Marianas Trench's Josh Ramsay On Band's U.S. Breakthrough, Crafting 'Call Me Maybe'

The man behind Carly Rae Jepsen's smash hit hopes to guide his pop-rock band to similar stateside success.

Though they might not realize it, U.S. pop fans are already very familiar with the work of Josh Ramsay: after all, the Canadian singer-songwriter (second from left, above) produced and co-wrote Carly Rae Jepsen's "Call Me Maybe," one of the biggest radio hits of 2012. Now, his band -- the ambitious pop-rock quartet Marianas Trench, which took home the Group of the Year trophy at Canada's Juno Awards last Saturday (Apr. 20) -- is setting its sights on a U.S. breakthrough of their own. On Apr. 10, Marianas Trench announced a deal with Cherrytree Records, which became their label home in all territories outside of Canada (the band, like Jepsen, will remain on 604 Records in its native country).

Marianas Trench's slow stateside ascent started when the daughter of Cherrytree Records president/founder Martin Kierszenbaum introduced her father to the band's ultra-ambitious pop sound. Three LPs into their career after forming in 2001, Marianas Trench has had 10 singles crack the Canadian Hot 100, and their last two albums, 2009's "Masterpiece Theatre" and 2011's "Ever After," have cracked the Top 10 of the Canadian Albums chart. Now, the Vancouver-based band's Canadian success will be transitioned into the States: a teaser EP, "Face The Music," is due out May 14 on Cherrytree/604/Interscope, with "Desperate Measures" serving as the focus track.

"Ever After" is reminiscent of the pretty pop-rock of Hanson and the Jonas Brothers, but Ramsay tells Billboard that the group's last LP was "sort of all over the place." The frontman names Queen, the Beach Boys and late 70s/early 80s R&B like Michael Jackson as inspirations for his last album, and bills "Ever After" as "a mix of a rock show and play" that tells a fairytale over 54 gapless minutes. With all of its dramatic bombast, Marianas Trench's sound has a lot in common with that of fun. -- another pop-leaning group that has endeared themselves to the American mainstream after years of trying.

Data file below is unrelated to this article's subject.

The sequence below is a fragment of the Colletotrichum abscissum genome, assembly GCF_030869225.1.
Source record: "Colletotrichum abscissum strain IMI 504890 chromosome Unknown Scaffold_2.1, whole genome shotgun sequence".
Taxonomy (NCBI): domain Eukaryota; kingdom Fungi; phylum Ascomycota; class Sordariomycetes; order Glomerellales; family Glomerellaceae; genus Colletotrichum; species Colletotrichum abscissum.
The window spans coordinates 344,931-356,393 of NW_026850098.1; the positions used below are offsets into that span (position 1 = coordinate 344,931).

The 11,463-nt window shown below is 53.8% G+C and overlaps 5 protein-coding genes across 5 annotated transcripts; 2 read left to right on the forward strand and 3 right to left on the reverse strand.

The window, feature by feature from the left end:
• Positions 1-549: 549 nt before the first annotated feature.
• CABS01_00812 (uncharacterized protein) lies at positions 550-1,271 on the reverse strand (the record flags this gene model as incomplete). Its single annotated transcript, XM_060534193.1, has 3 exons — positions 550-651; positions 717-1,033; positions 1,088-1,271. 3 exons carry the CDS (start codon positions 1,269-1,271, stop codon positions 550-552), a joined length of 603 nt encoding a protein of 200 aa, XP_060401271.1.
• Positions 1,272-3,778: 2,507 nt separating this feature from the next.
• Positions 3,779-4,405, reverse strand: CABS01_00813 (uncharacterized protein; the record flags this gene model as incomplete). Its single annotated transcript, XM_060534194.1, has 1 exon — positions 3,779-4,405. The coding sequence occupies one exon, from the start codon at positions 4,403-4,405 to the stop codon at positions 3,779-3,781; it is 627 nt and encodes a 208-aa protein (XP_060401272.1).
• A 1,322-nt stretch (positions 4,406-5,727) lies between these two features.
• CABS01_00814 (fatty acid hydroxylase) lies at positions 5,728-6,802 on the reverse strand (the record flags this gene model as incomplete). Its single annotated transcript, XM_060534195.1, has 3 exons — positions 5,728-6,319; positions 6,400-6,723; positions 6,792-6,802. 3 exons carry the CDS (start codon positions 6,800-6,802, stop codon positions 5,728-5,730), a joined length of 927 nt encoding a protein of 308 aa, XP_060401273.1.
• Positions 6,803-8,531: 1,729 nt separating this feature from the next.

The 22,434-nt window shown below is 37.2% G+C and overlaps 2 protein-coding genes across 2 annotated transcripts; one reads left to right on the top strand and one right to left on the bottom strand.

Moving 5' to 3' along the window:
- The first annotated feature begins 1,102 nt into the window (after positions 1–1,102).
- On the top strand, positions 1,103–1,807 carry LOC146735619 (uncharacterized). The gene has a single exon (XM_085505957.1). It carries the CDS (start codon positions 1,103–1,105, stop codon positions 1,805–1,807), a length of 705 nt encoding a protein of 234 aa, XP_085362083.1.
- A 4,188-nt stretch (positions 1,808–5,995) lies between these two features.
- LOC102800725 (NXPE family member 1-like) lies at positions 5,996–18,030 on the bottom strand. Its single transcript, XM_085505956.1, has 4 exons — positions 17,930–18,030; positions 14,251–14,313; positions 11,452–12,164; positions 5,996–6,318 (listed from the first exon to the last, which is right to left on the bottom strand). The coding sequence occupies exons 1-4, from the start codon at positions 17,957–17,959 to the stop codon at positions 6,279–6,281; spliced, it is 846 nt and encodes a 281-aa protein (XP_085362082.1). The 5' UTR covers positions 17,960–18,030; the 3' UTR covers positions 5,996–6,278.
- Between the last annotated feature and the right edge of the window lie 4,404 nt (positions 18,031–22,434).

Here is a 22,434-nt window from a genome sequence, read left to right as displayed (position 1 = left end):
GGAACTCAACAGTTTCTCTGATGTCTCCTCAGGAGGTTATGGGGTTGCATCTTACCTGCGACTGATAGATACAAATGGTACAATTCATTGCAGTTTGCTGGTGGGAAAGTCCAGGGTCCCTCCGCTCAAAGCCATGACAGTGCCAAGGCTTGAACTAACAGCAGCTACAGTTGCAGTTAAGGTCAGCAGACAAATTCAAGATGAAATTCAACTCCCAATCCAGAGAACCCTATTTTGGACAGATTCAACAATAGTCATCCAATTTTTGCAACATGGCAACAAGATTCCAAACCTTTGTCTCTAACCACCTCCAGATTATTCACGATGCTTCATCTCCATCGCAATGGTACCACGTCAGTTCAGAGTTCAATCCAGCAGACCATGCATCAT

And like that group's frontman Nate Ruess, Ramsay has stretched out his songwriting skills and collaborated with solo pop performers, most notably with Jepsen. "Carly and I became friends when she had been on 'Canadian Idol,'" he remembers. "She was starting to work with the same management as me… we wrote a song together as soon as we’d met each other and we sort of just became friends right away."

Ramsay first worked on Jepsen's debut album, 2008's "Tug of War," which largely featured contemplative singer-songwriter material. When Jepsen later came up with the hook for "Call Me Maybe," however, Ramsay chose to push his friend in a dance-pop direction. In an effort to keep the song true to its beginnings, he chose to add orchestral strings to the rhythm section rather than synthesizers, and eventually created an inescapable sound.

"She came in with such a different song at first," Ramsay says. "It had what became the chorus' lyrics and melody. She already had that as the pre-chorus in a different song that was like a folk song. So we put that into a different song and built a new song around it."

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The "Face the Music" EP features two "Ever After" cuts -- "Desperate Measures" and "Haven't Had Enough" -- along with acoustic versions of "Enough" and another 2011 song, "Fallout." Marianas Trench is also embarking on a 26-date U.S. tour two days after the EP's release to help spread the word. Once the tour wraps in late June, the group will head back into the studio to work on new material, presumably for a follow-up full-length.

As for a "Call Me Maybe" follow-up, Ramsay says that he and Jepsen are certainly open to re-teaming for her next musical project. "I hope that we work together again," says Ramsay. "I don’t see why we wouldn’t."